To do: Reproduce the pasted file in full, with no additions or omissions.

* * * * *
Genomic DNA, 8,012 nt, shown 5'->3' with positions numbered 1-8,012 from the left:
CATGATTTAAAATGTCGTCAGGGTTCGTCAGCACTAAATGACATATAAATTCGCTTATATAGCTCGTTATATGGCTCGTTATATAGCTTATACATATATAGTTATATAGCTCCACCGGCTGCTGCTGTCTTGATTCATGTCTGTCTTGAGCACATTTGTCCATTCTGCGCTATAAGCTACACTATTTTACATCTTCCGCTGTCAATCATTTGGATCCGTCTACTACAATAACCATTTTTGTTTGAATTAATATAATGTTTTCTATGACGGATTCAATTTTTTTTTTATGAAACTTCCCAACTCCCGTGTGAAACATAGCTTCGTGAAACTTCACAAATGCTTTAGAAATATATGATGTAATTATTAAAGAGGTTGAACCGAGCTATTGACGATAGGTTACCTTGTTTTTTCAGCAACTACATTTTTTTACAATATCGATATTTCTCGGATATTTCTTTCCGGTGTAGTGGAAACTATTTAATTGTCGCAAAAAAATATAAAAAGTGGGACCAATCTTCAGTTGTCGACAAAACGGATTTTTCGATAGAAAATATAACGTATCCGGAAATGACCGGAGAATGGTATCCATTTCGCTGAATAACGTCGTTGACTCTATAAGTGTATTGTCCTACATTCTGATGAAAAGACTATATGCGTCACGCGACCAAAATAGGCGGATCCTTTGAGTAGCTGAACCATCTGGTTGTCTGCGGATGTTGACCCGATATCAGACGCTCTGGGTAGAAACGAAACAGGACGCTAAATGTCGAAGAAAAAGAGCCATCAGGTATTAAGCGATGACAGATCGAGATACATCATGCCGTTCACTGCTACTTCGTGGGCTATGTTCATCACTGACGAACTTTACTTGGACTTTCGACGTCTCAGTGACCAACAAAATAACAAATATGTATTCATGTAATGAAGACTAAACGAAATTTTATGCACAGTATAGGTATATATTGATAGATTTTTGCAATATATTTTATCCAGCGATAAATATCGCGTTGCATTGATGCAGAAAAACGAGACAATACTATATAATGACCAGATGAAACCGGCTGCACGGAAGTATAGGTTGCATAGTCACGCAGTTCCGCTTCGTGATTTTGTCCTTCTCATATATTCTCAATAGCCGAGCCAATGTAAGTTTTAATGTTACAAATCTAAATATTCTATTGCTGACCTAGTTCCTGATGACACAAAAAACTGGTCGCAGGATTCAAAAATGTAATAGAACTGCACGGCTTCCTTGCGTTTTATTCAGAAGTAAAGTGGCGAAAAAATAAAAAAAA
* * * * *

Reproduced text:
Genomic DNA, 8,012 nt, shown 5'->3' with positions numbered 1-8,012 from the left:
CATGATTTAAAATGTCGTCAGGGTTCGTCAGCACTAAATGACATATAAATTCGCTTATATAGCTCGTTATATGGCTCGTTATATAGCTTATACATATATAGTTATATAGCTCCACCGGCTGCTGCTGTCTTGATTCATGTCTGTCTTGAGCACATTTGTCCATTCTGCGCTATAAGCTACACTATTTTACATCTTCCGCTGTCAATCATTTGGATCCGTCTACTACAATAACCATTTTTGTTTGAATTAATATAATGTTTTCTATGACGGATTCAATTTTTTTTTTATGAAACTTCCCAACTCCCGTGTGAAACATAGCTTCGTGAAACTTCACAAATGCTTTAGAAATATATGATGTAATTATTAAAGAGGTTGAACCGAGCTATTGACGATAGGTTACCTTGTTTTTTCAGCAACTACATTTTTTTACAATATCGATATTTCTCGGATATTTCTTTCCGGTGTAGTGGAAACTATTTAATTGTCGCAAAAAAATATAAAAAGTGGGACCAATCTTCAGTTGTCGACAAAACGGATTTTTCGATAGAAAATATAACGTATCCGGAAATGACCGGAGAATGGTATCCATTTCGCTGAATAACGTCGTTGACTCTATAAGTGTATTGTCCTACATTCTGATGAAAAGACTATATGCGTCACGCGACCAAAATAGGCGGATCCTTTGAGTAGCTGAACCATCTGGTTGTCTGCGGATGTTGACCCGATATCAGACGCTCTGGGTAGAAACGAAACAGGACGCTAAATGTCGAAGAAAAAGAGCCATCAGGTATTAAGCGATGACAGATCGAGATACATCATGCCGTTCACTGCTACTTCGTGGGCTATGTTCATCACTGACGAACTTTACTTGGACTTTCGACGTCTCAGTGACCAACAAAATAACAAATATGTATTCATGTAATGAAGACTAAACGAAATTTTATGCACAGTATAGGTATATATTGATAGATTTTTGCAATATATTTTATCCAGCGATAAATATCGCGTTGCATTGATGCAGAAAAACGAGACAATACTATATAATGACCAGATGAAACCGGCTGCACGGAAGTATAGGTTGCATAGTCACGCAGTTCCGCTTCGTGATTTTGTCCTTCTCATATATTCTCAATAGCCGAGCCAATGTAAGTTTTAATGTTACAAATCTAAATATTCTATTGCTGACCTAGTTCCTGATGACACAAAAAACTGGTCGCAGGATTCAAAAATGTAATAGAACTGCACGGCTTCCTTGCGTTTTATTCAGAAGTAAAGTGGCGAAAAAATAAAAAAAA